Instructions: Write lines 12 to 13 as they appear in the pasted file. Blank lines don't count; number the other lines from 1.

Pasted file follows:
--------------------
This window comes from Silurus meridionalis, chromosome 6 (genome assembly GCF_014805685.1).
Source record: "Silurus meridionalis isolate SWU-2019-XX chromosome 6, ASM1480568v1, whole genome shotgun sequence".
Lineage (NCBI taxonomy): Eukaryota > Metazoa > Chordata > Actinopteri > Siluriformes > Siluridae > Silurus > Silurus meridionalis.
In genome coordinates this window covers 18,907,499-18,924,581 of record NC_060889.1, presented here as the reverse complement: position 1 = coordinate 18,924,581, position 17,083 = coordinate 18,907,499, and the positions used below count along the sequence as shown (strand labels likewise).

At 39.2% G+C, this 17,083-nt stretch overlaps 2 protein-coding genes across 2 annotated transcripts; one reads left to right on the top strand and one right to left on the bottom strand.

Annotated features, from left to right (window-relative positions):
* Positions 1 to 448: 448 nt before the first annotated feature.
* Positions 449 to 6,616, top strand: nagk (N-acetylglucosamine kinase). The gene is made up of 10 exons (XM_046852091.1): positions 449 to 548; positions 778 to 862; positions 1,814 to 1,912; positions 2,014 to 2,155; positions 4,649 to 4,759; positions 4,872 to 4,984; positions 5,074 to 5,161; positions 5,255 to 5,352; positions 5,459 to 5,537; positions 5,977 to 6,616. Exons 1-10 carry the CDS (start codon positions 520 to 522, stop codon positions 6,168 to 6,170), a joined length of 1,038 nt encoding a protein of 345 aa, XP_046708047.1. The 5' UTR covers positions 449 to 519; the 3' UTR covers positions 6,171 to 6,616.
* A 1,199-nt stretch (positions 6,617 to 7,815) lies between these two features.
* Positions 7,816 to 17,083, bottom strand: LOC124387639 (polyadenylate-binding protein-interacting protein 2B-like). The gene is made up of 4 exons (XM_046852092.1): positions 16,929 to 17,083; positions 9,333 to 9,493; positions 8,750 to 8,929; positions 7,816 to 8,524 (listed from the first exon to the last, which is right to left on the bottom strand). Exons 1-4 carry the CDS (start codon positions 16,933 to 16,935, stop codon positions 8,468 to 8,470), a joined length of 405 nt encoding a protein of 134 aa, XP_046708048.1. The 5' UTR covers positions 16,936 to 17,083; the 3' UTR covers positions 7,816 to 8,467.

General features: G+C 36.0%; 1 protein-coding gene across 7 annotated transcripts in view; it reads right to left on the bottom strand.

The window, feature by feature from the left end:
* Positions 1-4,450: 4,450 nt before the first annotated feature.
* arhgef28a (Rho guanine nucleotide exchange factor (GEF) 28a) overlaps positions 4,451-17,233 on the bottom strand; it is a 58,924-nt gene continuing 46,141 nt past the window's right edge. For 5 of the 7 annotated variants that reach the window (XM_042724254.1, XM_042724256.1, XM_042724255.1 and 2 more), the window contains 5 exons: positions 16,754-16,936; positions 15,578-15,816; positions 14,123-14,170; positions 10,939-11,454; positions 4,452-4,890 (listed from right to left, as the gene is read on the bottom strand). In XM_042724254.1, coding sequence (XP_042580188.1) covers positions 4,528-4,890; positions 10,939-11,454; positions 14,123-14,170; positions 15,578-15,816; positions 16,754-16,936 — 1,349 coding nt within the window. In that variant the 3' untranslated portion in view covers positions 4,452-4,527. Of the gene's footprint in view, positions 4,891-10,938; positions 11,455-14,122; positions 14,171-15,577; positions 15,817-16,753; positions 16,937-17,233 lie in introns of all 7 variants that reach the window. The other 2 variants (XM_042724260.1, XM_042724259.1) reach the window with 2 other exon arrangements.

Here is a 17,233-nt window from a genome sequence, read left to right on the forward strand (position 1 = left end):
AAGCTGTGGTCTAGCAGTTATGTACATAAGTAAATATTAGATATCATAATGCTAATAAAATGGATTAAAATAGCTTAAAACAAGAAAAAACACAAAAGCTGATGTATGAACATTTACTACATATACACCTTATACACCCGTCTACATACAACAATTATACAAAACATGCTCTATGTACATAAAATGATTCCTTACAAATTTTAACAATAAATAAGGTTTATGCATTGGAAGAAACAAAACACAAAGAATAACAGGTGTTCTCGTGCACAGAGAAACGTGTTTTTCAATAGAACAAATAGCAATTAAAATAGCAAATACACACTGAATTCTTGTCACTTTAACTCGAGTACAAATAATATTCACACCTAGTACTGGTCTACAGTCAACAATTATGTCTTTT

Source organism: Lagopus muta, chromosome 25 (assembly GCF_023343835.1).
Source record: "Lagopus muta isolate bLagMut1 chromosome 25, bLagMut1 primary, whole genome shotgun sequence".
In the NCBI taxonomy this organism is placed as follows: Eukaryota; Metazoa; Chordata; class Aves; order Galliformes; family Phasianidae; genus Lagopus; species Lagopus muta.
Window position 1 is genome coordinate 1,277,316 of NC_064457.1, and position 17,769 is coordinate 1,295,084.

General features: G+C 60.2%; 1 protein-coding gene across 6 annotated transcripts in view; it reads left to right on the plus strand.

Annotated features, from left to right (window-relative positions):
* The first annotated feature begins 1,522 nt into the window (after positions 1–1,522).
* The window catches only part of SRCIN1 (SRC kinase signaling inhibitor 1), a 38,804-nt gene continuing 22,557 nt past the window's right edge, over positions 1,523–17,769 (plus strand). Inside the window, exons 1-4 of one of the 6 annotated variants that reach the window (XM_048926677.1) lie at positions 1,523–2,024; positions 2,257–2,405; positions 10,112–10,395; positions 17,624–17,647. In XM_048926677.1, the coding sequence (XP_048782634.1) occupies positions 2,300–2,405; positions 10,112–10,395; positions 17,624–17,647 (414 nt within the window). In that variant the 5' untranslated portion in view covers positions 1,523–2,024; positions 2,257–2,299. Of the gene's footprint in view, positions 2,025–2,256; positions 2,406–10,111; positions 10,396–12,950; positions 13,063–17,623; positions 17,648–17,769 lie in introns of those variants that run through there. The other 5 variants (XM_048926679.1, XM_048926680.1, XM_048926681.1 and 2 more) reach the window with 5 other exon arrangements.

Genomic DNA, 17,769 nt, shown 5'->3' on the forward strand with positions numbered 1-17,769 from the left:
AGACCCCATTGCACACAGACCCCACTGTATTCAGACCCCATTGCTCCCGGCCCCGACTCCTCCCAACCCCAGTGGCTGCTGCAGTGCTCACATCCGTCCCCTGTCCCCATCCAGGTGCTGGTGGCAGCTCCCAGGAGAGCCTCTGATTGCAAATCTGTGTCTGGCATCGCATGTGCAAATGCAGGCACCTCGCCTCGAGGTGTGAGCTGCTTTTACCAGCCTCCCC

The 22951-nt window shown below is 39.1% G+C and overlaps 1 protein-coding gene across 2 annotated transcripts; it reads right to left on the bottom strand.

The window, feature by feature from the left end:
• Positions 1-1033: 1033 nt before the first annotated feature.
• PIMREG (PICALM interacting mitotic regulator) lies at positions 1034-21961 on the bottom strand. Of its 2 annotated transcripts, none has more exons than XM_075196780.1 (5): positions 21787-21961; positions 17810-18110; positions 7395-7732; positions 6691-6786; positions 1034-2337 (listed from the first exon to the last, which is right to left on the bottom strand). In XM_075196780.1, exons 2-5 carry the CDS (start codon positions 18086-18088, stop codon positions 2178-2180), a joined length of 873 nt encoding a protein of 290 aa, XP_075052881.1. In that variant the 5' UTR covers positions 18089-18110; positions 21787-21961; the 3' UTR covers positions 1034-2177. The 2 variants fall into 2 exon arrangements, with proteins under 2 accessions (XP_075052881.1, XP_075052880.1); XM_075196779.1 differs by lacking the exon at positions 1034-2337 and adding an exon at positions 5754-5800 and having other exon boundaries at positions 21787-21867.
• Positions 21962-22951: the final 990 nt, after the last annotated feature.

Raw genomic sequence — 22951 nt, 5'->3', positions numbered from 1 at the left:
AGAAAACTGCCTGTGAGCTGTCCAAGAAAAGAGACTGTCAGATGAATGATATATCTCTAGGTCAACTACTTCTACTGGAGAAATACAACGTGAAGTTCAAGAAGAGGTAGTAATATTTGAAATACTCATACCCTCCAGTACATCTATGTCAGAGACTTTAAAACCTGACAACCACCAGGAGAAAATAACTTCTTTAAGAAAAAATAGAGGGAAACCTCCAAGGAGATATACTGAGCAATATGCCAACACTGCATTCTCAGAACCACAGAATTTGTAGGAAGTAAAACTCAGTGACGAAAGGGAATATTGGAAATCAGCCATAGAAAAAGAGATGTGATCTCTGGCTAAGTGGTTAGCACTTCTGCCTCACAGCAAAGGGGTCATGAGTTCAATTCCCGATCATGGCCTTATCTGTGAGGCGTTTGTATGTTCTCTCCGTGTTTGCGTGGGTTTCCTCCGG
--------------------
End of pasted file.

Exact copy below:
The window, feature by feature from the left end:
* Positions 1-4,450: 4,450 nt before the first annotated feature.